Andrew EisenOh yeah, some outlets sensationalize things (especially with the chosen headline). No argument there. As far as gender issues not being widespread? I'm inclined to disagree but I suppose it depends on what specifically you're talking about.09/19/2014 - 3:43pm
SleakerI think I've been qualitatively informed by those Factual Femenist videos that there isn't reallly a widespread gender issue, and that there are select news outlets that try to sensationalize things.09/19/2014 - 3:37pm
james_fudgeI'm just going to leave this here before someone else does:http://yiannopoulos.net/2014/09/19/gamejournopros-zoe-quinn-email-dump/09/19/2014 - 3:21pm
NeenekoI have met some real jerks and slimeballs in gender activism, but when I hear the idea that there are many 'not nice' people it comes across as code for 'uppity people who do not know their place'.09/19/2014 - 12:10pm
Andrew EisenKrono - Many of the people pushing gender issues aren't nice people? I'm sure not everyone's a sweatheart but so far, everyone I've seen with such a critique had absolutely nothing to back them up.09/19/2014 - 10:46am
InfophileI think there's a qualitative difference between a site and a hashtag though. GP can ban anyone from commenting, so they can have the image they want. But anyone can use any hashtag and try to poison it. Granted, that hasn't happened to the other one yet09/19/2014 - 10:13am
E. Zachary KnightKrono, your comparison to GP does not work. We do not need to get rid of GP, because no one associates GP with trolls and abuse. The same can't be said for gamergate.09/19/2014 - 10:09am
Krono@Michael You don't remember the "other hashtag" because no one actually uses it. We're talking 836,983 uses of #gamergate over it's lifetime, and 8,119 for the "alternative". 47,129 uses on the 18th vs 41. With #notyourshield at 140,133 uses & 5,209 uses09/19/2014 - 9:48am
Kronoresearch it. Changing tags to get away from trolls would be like wiping GamePolitics and restarting under a new name to get away from people calling Jack Thompson a filthy names in the comments section.09/19/2014 - 9:35am
Sleaker@quiknkold - seems like all that page is is a bunch of random developer opinions and rumors that we're supposedto do what with?09/19/2014 - 9:31am
Kronoas an opportunity to push back against them. It's one of the things muddling the issue. @conster A new hashtag would do nothing to improve anything. Trolls will simply follow to the new hashtag, and it will confuse the issue for anyone attempting to09/19/2014 - 9:25am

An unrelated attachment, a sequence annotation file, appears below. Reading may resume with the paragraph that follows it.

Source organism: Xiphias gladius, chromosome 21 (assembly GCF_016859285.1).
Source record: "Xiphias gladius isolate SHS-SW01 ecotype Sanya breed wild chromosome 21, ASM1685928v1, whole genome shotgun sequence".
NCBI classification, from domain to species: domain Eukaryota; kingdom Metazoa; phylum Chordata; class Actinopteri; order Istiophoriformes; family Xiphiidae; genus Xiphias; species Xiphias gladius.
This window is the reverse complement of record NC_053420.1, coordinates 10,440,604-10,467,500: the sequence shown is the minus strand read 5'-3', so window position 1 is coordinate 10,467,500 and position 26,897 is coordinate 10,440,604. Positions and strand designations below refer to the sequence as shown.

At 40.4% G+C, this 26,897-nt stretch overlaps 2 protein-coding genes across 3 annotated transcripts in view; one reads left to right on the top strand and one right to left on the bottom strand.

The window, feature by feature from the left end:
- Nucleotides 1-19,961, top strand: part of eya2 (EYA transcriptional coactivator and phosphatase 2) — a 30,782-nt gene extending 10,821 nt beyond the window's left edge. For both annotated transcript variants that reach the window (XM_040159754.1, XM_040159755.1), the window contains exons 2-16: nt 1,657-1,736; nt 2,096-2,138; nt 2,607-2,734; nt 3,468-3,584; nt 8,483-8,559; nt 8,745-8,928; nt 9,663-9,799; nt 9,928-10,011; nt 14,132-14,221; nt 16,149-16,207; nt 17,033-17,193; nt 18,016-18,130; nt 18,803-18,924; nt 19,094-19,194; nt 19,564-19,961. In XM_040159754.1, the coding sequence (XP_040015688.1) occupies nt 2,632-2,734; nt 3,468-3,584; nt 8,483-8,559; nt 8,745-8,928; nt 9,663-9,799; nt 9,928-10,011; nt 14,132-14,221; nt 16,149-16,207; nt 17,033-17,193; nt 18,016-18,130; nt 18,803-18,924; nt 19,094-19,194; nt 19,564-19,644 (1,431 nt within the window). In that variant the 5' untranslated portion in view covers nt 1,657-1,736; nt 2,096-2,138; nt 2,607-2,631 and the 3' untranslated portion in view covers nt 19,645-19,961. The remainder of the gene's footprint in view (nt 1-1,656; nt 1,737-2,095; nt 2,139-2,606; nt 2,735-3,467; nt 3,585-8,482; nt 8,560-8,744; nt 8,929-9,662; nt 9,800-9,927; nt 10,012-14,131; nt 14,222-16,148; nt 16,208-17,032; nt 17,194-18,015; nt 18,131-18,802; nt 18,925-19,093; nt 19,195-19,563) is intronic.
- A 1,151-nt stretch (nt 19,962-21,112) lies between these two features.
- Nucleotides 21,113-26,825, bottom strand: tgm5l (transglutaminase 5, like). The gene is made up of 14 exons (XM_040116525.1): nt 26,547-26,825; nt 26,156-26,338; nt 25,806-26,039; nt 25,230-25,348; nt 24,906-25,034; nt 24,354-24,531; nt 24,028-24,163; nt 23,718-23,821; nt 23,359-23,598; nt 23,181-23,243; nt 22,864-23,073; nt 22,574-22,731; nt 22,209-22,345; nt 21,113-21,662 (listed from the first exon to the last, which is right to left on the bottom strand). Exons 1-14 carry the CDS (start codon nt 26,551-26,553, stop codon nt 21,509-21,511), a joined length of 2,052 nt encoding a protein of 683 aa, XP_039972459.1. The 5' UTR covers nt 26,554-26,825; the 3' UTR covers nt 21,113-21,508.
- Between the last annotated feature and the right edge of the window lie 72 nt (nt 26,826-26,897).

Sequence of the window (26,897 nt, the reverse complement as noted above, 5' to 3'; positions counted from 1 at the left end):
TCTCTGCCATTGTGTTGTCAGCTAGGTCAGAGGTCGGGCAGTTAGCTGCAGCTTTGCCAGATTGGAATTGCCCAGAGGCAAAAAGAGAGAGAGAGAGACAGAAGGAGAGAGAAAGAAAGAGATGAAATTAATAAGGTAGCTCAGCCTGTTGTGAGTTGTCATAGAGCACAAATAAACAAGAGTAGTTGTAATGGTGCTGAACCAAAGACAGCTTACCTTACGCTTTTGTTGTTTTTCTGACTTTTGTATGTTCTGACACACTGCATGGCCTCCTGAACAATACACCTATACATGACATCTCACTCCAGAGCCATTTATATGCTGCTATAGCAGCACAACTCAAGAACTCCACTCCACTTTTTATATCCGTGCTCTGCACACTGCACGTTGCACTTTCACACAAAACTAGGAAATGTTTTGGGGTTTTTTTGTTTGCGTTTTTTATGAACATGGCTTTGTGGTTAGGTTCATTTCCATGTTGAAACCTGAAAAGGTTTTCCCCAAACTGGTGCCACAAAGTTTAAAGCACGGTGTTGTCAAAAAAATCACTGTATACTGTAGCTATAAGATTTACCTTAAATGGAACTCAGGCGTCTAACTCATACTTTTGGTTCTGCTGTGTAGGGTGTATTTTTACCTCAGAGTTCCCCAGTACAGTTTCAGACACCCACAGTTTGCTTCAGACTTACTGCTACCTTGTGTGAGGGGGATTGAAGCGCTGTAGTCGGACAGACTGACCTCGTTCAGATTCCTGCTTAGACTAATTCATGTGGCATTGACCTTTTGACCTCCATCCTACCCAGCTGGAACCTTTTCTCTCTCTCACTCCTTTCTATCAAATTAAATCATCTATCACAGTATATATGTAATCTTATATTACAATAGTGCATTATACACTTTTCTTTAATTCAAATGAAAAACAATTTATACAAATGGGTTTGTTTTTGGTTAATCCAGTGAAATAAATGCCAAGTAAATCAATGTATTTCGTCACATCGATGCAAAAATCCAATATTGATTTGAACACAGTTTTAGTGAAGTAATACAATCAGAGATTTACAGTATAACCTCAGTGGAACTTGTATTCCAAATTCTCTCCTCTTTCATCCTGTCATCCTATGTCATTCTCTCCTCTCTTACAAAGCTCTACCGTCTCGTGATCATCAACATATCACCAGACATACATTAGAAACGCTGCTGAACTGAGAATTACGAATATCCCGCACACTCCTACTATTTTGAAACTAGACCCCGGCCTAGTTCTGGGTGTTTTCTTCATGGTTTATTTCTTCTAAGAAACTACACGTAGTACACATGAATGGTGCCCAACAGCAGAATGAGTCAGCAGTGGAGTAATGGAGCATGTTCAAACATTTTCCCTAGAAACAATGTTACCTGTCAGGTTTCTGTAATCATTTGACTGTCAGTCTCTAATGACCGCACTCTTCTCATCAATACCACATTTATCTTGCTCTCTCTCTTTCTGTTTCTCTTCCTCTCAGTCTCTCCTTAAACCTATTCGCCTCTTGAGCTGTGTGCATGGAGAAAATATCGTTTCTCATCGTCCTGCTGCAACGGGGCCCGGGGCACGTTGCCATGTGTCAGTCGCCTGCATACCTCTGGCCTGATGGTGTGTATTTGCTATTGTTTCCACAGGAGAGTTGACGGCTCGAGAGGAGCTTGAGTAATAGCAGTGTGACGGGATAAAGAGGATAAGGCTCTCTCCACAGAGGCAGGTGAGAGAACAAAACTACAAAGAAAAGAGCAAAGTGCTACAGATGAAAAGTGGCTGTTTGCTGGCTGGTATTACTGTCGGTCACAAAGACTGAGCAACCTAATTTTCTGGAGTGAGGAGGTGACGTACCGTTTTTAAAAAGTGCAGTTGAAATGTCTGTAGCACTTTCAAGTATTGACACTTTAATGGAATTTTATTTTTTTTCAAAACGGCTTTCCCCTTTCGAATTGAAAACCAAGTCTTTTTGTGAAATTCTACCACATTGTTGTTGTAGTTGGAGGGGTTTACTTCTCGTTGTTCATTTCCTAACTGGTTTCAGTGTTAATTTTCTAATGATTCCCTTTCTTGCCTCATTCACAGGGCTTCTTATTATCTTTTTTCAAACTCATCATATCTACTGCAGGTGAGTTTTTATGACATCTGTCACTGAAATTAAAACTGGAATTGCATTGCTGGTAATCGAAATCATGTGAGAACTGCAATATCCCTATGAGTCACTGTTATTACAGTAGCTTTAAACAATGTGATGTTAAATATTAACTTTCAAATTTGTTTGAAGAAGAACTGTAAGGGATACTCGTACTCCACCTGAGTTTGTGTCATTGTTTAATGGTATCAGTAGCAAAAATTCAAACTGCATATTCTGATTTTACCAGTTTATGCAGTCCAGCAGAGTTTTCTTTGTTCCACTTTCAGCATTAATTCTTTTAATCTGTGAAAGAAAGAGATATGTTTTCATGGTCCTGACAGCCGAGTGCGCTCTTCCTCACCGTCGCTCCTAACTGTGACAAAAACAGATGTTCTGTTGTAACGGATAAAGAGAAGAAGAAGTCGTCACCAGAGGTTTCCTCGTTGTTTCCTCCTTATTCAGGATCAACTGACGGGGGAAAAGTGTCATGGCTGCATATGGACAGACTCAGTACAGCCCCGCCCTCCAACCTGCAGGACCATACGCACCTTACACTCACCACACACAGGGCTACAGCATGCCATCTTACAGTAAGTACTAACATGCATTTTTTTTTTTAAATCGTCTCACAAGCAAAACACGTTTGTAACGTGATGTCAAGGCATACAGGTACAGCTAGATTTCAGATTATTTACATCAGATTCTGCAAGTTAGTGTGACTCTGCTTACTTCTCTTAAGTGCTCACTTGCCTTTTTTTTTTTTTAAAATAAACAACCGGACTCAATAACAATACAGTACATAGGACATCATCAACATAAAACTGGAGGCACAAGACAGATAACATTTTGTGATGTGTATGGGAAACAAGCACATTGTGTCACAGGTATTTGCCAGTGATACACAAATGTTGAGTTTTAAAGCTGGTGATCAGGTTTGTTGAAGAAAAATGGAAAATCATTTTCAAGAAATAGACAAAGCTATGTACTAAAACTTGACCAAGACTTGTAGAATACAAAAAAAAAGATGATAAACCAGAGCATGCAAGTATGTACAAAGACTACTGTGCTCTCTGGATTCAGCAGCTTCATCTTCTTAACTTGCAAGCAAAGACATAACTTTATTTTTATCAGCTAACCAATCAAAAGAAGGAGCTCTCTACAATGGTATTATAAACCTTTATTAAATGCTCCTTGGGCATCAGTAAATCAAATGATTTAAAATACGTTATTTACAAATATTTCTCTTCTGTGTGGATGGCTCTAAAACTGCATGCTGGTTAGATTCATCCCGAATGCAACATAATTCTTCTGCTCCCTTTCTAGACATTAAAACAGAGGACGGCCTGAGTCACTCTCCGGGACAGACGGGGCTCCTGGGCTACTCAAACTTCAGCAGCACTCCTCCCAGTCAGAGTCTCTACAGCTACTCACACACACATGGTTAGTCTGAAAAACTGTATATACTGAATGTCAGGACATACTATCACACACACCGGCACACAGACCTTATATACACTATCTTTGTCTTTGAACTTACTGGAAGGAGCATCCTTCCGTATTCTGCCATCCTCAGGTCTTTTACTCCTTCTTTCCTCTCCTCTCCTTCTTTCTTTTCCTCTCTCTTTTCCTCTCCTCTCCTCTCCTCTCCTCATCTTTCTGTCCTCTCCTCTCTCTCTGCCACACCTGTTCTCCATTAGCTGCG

Krono@Andrew aaah. Yes, I'm sure there's some of that. Part of the problem is many of the people pushing gender issues are not very nice people. Basically the latest incarnation of moralists we've seen in the past couple decades. Naturually some will take this09/19/2014 - 9:23am
quiknkoldhttp://www.nichegamer.net/2014/09/real-gamedevs-sound-off-regarding-the-gamergate-controversy/09/19/2014 - 8:35am
MaskedPixelanteMeanwhile, in news that actually DOES matter, Scotland voted "NO" to Scottish independance.09/19/2014 - 8:20am
ConsterSeriously? "We shouldn't make a new hashtag - it's better to associate ourselves with psychos than to decrease our visibility"?09/19/2014 - 7:54am
Michael ChandraI forget what it is exactly, but there already is another hashtag that some use, exactly to separate themselves from the abusive behaviour. So don't bother lying to me.09/19/2014 - 7:06am
quiknkold2 to 3 or more09/19/2014 - 6:53am
quiknkoldMichael Chandra : I'll say this. The only reason they havent used another hashtag is because it would look like a form of dividing the arguement. Using another Hashtag has come up, and they feel like if they made a new hashtag, it'll split the debate from09/19/2014 - 6:53am
Michael ChandraYou want a debate? Build a wall between you and the poisoned well. Make clear you despise it, despise the behaviour. Then get into the other issues you are troubled with, and don't say a single word again about the poisoned well.09/19/2014 - 3:46am